Category Archives: Unbound Captives

Madeleine Stowe Talk To MTV About Unbound Captives

From MTV

Robert Pattinson is so beloved by “Unbound Captives” director and writer Madeleine Stowe that she may consider altering a character in the film’s script so that the “Twilight Saga” star can take the role.

MTV News caught up with Stowe on the Golden Globes red carpet and asked her whether there is any chance of RPattz being in the upcoming film. After all, when we last talked to Pattinson, he suggested that he might now be too old for the role.

“The character was conceptualized as an 18-year-old,” Stowe acknowledged. When asked if she would be willing to age up the role so he could still take the part, she said with a laugh, “We might. We might just do that. We’ll see how it all falls.”

It wasn’t just the “Twilight” phenomenon that is causing Stowe to be willing to jump through hoops for Pattinson. She explained that she met him before he joined the first “Twilight” film and “fell deeply in love with him” then.

With Pattinson’s commitment to “Cosmopolis” over with, he seemingly has an open slate ahead of him. Stowe said that Pattinson’s decision to come onboard “Unbound Captives” is strictly in his camp.

“It’s going to be sort of up to Robert. We’re looking at 2013 [for a release date] right now,” Stowe said.


Hugh Jackman Talk ‘Unbound Captives’


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‘Unbound Captives’ News

Madeline Stowe, writer/director of  ‘Unbound Captives’ was interviewed by Jeanne Jakle of at last Sundays Television Critics Association Junket where she was attending promoting her upcoming ABC show ‘Revenge’:

Until recently, The Last of the Mohicans star and her actor-husband, Brian Benben (Private Practice), owned a cattle ranch in the Texas Hill Country, 11 miles outside Fredericksburg. They and daughter May, who was born in San Antonio’s Methodist Hospital, lived there for many years. Stowe said she had enjoyed being away from the bustle of Hollywood and throwing herself into riding, roping and cutting. However, out of practicality, they moved to Los Angeles a couple of years ago.

While at the ranch, Stowe came up with the idea to write “a large romantic Western” that was inspired, she said, by stories of the Hill Country in the late 1800s. “I heard about children who were abducted by Comanche Indians and became so acculturated that they had a hard time returning.

“Our ranch had a real history,” she added. “When I lived there, I felt a certain way about Texas that I hadn’t seen filmed yet.”

She’ll start directing The Unbound Captives next year, she said, and already has rounded up the main cast: Hugh Jackman, Rachel Weisz and Robert Pattinson.


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Nicola Peltz Tells Us That She And Robert Pattinson Will Start Filming “Unbound Captives” Next Year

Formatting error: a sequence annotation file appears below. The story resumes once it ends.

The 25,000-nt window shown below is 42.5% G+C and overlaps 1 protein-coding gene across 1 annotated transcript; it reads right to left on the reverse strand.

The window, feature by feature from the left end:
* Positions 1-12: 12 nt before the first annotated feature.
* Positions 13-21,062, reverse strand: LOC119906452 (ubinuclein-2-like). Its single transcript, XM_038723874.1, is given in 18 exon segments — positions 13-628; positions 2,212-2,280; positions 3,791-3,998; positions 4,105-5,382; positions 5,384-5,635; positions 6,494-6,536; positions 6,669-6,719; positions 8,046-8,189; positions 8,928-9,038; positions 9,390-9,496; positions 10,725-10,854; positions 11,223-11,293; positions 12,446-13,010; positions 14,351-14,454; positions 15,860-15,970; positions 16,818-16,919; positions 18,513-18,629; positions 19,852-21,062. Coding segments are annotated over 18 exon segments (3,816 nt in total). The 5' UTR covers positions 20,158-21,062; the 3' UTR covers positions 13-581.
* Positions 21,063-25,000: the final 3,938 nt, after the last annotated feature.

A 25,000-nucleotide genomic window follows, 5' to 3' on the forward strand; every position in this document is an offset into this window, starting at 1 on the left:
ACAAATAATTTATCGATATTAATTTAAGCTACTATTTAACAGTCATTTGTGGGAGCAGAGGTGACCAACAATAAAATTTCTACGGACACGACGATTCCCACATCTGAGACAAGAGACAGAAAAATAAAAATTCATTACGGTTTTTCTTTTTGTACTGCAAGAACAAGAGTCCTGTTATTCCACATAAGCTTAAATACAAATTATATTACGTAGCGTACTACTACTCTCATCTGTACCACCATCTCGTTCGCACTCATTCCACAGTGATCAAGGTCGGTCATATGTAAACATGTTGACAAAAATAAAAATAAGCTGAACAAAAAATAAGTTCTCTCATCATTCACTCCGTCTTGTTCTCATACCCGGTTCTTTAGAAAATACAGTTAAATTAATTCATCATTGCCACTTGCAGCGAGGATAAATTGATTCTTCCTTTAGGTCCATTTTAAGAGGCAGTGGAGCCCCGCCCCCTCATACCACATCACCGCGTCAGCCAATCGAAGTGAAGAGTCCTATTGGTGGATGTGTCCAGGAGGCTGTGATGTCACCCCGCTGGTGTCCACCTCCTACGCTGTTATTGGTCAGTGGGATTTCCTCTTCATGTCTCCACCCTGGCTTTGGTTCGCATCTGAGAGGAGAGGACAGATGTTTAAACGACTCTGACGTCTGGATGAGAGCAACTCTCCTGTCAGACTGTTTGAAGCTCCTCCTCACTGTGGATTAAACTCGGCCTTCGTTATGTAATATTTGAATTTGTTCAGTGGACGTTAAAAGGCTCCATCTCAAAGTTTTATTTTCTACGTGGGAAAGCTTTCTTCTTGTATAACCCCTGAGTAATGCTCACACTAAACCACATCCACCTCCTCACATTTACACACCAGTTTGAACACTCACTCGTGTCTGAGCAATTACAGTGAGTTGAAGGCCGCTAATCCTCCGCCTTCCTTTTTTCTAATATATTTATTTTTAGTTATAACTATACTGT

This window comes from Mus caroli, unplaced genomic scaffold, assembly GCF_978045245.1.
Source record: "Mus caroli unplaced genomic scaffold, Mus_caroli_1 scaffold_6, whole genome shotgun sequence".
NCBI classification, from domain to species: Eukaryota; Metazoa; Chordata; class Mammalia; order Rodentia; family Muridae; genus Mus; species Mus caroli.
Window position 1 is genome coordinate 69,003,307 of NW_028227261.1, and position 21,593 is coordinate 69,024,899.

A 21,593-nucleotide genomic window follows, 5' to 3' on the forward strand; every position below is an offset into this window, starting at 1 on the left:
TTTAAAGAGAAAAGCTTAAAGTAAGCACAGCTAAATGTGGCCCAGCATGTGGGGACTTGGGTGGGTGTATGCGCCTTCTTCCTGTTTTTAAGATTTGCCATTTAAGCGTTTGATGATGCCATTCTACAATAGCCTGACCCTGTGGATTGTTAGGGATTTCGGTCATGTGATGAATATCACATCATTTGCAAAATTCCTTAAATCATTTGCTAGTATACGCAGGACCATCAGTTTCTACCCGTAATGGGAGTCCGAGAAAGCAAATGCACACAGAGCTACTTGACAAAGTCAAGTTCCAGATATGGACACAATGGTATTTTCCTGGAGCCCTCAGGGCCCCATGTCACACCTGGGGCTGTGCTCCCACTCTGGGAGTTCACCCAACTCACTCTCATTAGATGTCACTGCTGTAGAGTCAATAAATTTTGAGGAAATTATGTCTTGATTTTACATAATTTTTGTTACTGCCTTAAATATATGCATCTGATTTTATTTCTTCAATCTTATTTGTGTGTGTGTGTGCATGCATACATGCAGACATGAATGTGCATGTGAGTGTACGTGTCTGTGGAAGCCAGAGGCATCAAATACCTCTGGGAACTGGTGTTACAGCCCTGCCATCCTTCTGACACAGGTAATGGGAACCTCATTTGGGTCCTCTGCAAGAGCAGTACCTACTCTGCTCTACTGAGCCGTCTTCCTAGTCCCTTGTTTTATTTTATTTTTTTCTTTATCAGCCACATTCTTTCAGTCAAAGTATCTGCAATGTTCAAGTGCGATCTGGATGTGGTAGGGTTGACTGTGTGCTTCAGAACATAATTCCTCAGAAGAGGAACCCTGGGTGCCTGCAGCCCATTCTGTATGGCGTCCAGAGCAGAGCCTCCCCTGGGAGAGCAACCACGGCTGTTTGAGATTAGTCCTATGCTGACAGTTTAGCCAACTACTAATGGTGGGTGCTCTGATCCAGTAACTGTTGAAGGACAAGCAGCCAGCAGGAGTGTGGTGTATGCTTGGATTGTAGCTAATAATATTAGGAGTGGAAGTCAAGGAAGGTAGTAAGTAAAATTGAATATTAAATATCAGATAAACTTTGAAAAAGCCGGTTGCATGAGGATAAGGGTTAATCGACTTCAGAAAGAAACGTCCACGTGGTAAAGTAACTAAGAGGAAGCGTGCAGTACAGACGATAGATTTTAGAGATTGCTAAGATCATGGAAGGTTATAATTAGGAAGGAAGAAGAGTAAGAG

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Rob Talks About Music, Breaking Dawn, Unbound Captives & More

Robert Pattinson ‘fearful’ of ‘Twilight’s’ end

LOS ANGELES—ROBERT PATTINSON usually arrives at our interviews with an easy, sly grin on his face. The smile reminds us that we’re in for another humor-filled talk with the guy.

What was different this time was his haircut—cropped on the side—which made him look younger.

In this chat, Robert talks about his anxiety over the coming end of the “Twilight” series, how he feels about the kissing scenes between Kristen Stewart’s Bella and Taylor Lautner’s Jacob, and a life-changing moment, among others.

Robert has come a long way from the first time we interviewed him on the London set of “Harry Potter and the Goblet of Fire,” in which he played Cedric Diggory.

Below are excerpts:

What are you looking forward to about “Breaking Dawn” being shot back-to-back as two films and of Bill Condon directing them?

I’m glad that it’s Bill Condon. I love his stuff. I haven’t seen the script yet but I am fearful about the series’ end. It’s such a great security blanket. It’s like a net. You can afford to make mistakes when you have another “Twilight” film to make. After that, I guess you’re on your own.

I’m glad the “Breaking Dawn” films will be done together. Because otherwise, it’s quite hard to fit another film in-between each one. Like what happened in “Eclipse”—having to get your mind back to where it was before. I had about a week of preparation time. It was quite stressful in the beginning. With the two films done together, you can just stay in character the whole time.

In the tent scene which is already the much talked-about thing in “Eclipse,” your vampire character is of course cold, body temperature wise, while Taylor’s Jacob drives home the point that he’s literally hotter.

It’s sort of an odd scene. It’s quite difficult. It’s incredibly depressing for Edward (laughing). It does make him seem incredibly unattractive. But I never really got it in the first place. It’s like having some freezing cold person next to you (laughing). It’s horrible.